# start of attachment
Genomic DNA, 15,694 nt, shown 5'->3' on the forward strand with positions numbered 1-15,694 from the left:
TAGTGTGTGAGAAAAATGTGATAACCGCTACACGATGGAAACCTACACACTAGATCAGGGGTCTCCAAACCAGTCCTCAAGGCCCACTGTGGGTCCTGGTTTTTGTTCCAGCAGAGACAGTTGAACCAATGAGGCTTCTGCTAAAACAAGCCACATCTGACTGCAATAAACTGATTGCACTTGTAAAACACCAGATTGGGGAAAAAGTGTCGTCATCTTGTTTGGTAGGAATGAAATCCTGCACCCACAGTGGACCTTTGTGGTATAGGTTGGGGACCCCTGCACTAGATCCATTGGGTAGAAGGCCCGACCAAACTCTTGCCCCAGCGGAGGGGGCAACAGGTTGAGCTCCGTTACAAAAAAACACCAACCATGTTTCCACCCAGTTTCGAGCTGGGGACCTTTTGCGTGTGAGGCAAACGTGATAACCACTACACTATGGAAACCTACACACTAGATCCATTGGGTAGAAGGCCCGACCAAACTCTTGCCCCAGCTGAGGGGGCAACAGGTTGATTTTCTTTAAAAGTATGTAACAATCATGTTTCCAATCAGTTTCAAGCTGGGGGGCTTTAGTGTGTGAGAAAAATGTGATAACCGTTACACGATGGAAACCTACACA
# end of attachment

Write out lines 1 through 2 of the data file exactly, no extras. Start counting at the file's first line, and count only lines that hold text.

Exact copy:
Genomic DNA, 15,694 nt, shown 5'->3' on the forward strand with positions numbered 1-15,694 from the left:
TAGTGTGTGAGAAAAATGTGATAACCGCTACACGATGGAAACCTACACACTAGATCAGGGGTCTCCAAACCAGTCCTCAAGGCCCACTGTGGGTCCTGGTTTTTGTTCCAGCAGAGACAGTTGAACCAATGAGGCTTCTGCTAAAACAAGCCACATCTGACTGCAATAAACTGATTGCACTTGTAAAACACCAGATTGGGGAAAAAGTGTCGTCATCTTGTTTGGTAGGAATGAAATCCTGCACCCACAGTGGACCTTTGTGGTATAGGTTGGGGACCCCTGCACTAGATCCATTGGGTAGAAGGCCCGACCAAACTCTTGCCCCAGCGGAGGGGGCAACAGGTTGAGCTCCGTTACAAAAAAACACCAACCATGTTTCCACCCAGTTTCGAGCTGGGGACCTTTTGCGTGTGAGGCAAACGTGATAACCACTACACTATGGAAACCTACACACTAGATCCATTGGGTAGAAGGCCCGACCAAACTCTTGCCCCAGCTGAGGGGGCAACAGGTTGATTTTCTTTAAAAGTATGTAACAATCATGTTTCCAATCAGTTTCAAGCTGGGGGGCTTTAGTGTGTGAGAAAAATGTGATAACCGTTACACGATGGAAACCTACACA